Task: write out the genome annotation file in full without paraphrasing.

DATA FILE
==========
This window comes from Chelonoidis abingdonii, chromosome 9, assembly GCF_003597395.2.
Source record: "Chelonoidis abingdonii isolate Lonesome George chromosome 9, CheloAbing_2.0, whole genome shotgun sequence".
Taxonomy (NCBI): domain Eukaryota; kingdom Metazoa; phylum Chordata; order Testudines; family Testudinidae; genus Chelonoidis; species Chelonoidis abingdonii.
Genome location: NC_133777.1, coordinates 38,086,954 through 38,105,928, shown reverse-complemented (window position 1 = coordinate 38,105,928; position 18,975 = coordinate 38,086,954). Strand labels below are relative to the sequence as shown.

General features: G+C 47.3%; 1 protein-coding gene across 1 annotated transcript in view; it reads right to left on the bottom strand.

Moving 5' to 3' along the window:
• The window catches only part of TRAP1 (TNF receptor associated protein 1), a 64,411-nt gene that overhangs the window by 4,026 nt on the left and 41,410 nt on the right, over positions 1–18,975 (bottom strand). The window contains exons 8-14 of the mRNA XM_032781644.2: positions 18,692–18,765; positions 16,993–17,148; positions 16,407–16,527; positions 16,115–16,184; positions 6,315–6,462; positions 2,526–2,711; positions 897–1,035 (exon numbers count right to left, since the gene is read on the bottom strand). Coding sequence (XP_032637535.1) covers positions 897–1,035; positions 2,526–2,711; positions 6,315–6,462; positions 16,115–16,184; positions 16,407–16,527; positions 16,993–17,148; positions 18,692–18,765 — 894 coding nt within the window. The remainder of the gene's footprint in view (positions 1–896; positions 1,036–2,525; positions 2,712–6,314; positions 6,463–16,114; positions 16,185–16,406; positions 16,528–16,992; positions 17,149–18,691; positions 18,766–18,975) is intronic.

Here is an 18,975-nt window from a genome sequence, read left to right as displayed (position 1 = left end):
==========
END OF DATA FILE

This window comes from Chelonoidis abingdonii, chromosome 9, assembly GCF_003597395.2.
Source record: "Chelonoidis abingdonii isolate Lonesome George chromosome 9, CheloAbing_2.0, whole genome shotgun sequence".
Taxonomy (NCBI): domain Eukaryota; kingdom Metazoa; phylum Chordata; order Testudines; family Testudinidae; genus Chelonoidis; species Chelonoidis abingdonii.
Genome location: NC_133777.1, coordinates 38,086,954 through 38,105,928, shown reverse-complemented (window position 1 = coordinate 38,105,928; position 18,975 = coordinate 38,086,954). Strand labels below are relative to the sequence as shown.

General features: G+C 47.3%; 1 protein-coding gene across 1 annotated transcript in view; it reads right to left on the bottom strand.

Moving 5' to 3' along the window:
• The window catches only part of TRAP1 (TNF receptor associated protein 1), a 64,411-nt gene that overhangs the window by 4,026 nt on the left and 41,410 nt on the right, over positions 1–18,975 (bottom strand). The window contains exons 8-14 of the mRNA XM_032781644.2: positions 18,692–18,765; positions 16,993–17,148; positions 16,407–16,527; positions 16,115–16,184; positions 6,315–6,462; positions 2,526–2,711; positions 897–1,035 (exon numbers count right to left, since the gene is read on the bottom strand). Coding sequence (XP_032637535.1) covers positions 897–1,035; positions 2,526–2,711; positions 6,315–6,462; positions 16,115–16,184; positions 16,407–16,527; positions 16,993–17,148; positions 18,692–18,765 — 894 coding nt within the window. The remainder of the gene's footprint in view (positions 1–896; positions 1,036–2,525; positions 2,712–6,314; positions 6,463–16,114; positions 16,185–16,406; positions 16,528–16,992; positions 17,149–18,691; positions 18,766–18,975) is intronic.

Here is an 18,975-nt window from a genome sequence, read left to right as displayed (position 1 = left end):